The Carr Center for Human Rights Policy serves as the hub of the Harvard Kennedy School’s research, teaching, and training in the human rights domain. The center embraces a dual mission: to educate students and the next generation of leaders from around the world in human rights policy and practice; and to convene and provide policy-relevant knowledge to international organizations, governments, policymakers, and businesses.

 

News and Announcements

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Carr Center for Human Rights Policy Receives Gift from Topol Family Foundation to Support Launch of Nonviolent Action Lab

May 26, 2020

Cambridge, MA – The Carr Center for Human Rights Policy at the Harvard Kennedy School is pleased to announce a generous gift from the Topol Family Foundation to support the Center’s program on nonviolent social movements.... Read more about Carr Center for Human Rights Policy Receives Gift from Topol Family Foundation to Support Launch of Nonviolent Action Lab

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Latest Publications

Upholding Non-Discrimination Principles in the Covid-19 Outbreak

Citation:

Jacqueline Bhabha, Laura Cordisco-Tsai, Teresa Hodge, and Laurin Leonard. 4/10/2020. “Upholding Non-Discrimination Principles in the Covid-19 Outbreak.” Carr Center Covid-19 Discussion Paper Series, 03. See full text.
Upholding Non-Discrimination Principles in the Covid-19 Outbreak

Abstract:

Carr Center faculty and fellows discuss how we can employ principles of non-discrimination to address the pandemic’s disproportionate impact on our most vulnerable communities.

In our third Covid-19 Discussion Paper, Professor of the Practice of Health and Human Rights, Jacqueline Bhabha; Technology and Human Rights Fellows Laurin Leonard and Teresa Hodge; and Carr Center Fellow, Laura Cordisco-Tsai, outline how Covid-19 disproportionately impacts the world's most vulnerable communities. From prison populations to survivors of human trafficking, "Vulnerable communities often are not positioned to ensure their human rights are preserved in times of a crisis—they are often a historical afterthought."

Read the full text here. 

: Carr Center | Apr 10 2020
: Employing principles of non-discrimination to address the pandemic’s disproportionate impact on the world's most vulnerable.
Last updated on 04/17/2020

This Won’t End for Anyone Until It Ends for Everyone

This Won’t End for Anyone Until It Ends for Everyone

Abstract:

The U.S. is walking away from international organizations, and the world's most vulnerable are facing the consequences.

Close to 370,000 infections and nearly 11,000 deaths in the United States. Nearly 10 million Americans filing unemployment claims. Unimaginable heartbreak and hardship, with worse to come. Given this still-developing emergency, and the fatal inadequacy of the U.S. government’s domestic preparedness and response so far, it is very hard to focus on the devastation that is about to strike the world’s poorest and most vulnerable.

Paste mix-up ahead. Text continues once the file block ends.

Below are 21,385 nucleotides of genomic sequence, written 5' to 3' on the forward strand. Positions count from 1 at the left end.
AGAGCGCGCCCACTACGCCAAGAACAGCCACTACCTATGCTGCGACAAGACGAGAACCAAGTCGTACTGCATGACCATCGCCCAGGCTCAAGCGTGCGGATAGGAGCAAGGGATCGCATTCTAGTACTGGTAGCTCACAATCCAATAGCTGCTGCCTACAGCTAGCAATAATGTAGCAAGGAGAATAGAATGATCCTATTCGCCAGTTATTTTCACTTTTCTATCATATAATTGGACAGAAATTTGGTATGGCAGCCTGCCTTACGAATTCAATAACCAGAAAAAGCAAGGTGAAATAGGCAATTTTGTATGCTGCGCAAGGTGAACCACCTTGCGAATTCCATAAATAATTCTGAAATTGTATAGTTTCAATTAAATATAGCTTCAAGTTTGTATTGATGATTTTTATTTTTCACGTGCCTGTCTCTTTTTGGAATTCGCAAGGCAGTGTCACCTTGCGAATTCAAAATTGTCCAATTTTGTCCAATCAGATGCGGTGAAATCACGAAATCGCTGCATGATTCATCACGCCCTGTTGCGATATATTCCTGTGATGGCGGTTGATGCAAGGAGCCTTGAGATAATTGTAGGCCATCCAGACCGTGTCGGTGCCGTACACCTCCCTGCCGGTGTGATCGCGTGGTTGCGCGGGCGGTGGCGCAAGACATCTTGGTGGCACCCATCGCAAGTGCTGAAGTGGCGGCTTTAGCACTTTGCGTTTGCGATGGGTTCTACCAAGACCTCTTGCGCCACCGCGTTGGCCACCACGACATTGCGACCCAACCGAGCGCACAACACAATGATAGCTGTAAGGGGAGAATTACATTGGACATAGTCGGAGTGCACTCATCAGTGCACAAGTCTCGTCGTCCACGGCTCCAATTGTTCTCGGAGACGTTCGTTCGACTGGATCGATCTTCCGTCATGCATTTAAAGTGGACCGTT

But if President Trump doesn’t overcome his go-it-alone mind-set and take immediate steps to mobilize a global coalition to combat the Covid-19 pandemic, its spread will cause a catastrophic loss of life and make it impossible to restore normalcy in the United States in the foreseeable future.

 

 

: Samantha Power | Apr 7 2020
: The U.S. is walking away from international organizations, and the world's most vulnerable are facing the consequences.
Last updated on 04/15/2020

Viktor Orban’s Viral Authoritarianism

Citation:

John Shattuck. 4/6/2020. “Viktor Orban’s Viral Authoritarianism.” The American Prospect . See full text.
Viktor Orban’s Viral Authoritarianism

Abstract:

Countries around the world are restricting freedom of movement, however, Hungary is taking it one step further.

The global pandemic claimed its first democracy on March 30 when Hungarian Prime Minister Viktor Orban won approval from his parliament to rule Hungary indefinitely by decree. Orban’s new powers give him unlimited authority to fight the coronavirus by suspending parliament and all future elections, overriding Hungarian law and imprisoning persons found guilty of the new crimes of “violating a quarantine” and “spreading false information.”

Democratic governments all over the world are undertaking temporary emergency measures to address the pandemic crisis, but none are as sweeping as Hungary’s. Temporarily restricting freedom of movement and prescribing social distancing are reasonable limits on civil liberties aimed at containing the virus. But the Hungarian case demonstrates how the public-health crisis can be used as an excuse to promote authoritarianism far beyond the current emergency.

 

: John Shattuck | Apr 6 2020
: Countries around the world are restricting freedom of movement, however, Hungary is taking it one step further.
Last updated on 04/07/2020
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“The Carr Center is building a bridge between ideas on human rights and the practice on the ground. Right now we are at a critical juncture. The pace of technological change and the rise of authoritarian governments are both examples of serious challenges to the flourishing of individual rights. It’s crucial that Harvard and the Kennedy School continue to be a major influence in keeping human rights ideals alive. The Carr Center is a focal point for this important task.”

 

- Mathias Risse